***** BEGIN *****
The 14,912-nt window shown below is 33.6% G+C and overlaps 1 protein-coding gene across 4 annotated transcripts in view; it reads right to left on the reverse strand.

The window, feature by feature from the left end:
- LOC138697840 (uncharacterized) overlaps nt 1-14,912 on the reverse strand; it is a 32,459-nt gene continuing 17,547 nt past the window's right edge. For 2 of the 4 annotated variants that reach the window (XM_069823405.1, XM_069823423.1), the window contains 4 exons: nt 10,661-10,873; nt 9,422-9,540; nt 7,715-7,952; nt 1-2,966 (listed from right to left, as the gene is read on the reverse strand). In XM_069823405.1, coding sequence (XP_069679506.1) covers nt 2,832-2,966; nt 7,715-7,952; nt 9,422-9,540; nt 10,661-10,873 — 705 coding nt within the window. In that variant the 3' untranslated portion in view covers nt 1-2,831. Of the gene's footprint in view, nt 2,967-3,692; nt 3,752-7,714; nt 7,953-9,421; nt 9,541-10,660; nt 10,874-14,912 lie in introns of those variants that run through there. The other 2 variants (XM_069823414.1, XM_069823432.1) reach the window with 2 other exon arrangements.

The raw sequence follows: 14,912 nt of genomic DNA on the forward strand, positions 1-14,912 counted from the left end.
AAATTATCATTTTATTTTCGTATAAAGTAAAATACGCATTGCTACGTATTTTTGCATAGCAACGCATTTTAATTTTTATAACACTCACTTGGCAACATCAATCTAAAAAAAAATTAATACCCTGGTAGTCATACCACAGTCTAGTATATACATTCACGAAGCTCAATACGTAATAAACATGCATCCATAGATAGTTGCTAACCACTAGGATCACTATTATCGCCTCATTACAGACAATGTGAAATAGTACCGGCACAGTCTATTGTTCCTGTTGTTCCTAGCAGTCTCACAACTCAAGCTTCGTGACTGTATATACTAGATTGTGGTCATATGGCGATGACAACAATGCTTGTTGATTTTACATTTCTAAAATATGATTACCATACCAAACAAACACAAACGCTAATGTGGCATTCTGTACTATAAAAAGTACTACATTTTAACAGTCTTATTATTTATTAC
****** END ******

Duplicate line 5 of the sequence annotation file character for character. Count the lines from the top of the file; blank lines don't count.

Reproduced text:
AAATTATCATTTTATTTTCGTATAAAGTAAAATACGCATTGCTACGTATTTTTGCATAGCAACGCATTTTAATTTTTATAACACTCACTTGGCAACATCAATCTAAAAAAAAATTAATACCCTGGTAGTCATACCACAGTCTAGTATATACATTCACGAAGCTCAATACGTAATAAACATGCATCCATAGATAGTTGCTAACCACTAGGATCACTATTATCGCCTCATTACAGACAATGTGAAATAGTACCGGCACAGTCTATTGTTCCTGTTGTTCCTAGCAGTCTCACAACTCAAGCTTCGTGACTGTATATACTAGATTGTGGTCATATGGCGATGACAACAATGCTTGTTGATTTTACATTTCTAAAATATGATTACCATACCAAACAAACACAAACGCTAATGTGGCATTCTGTACTATAAAAAGTACTACATTTTAACAGTCTTATTATTTATTAC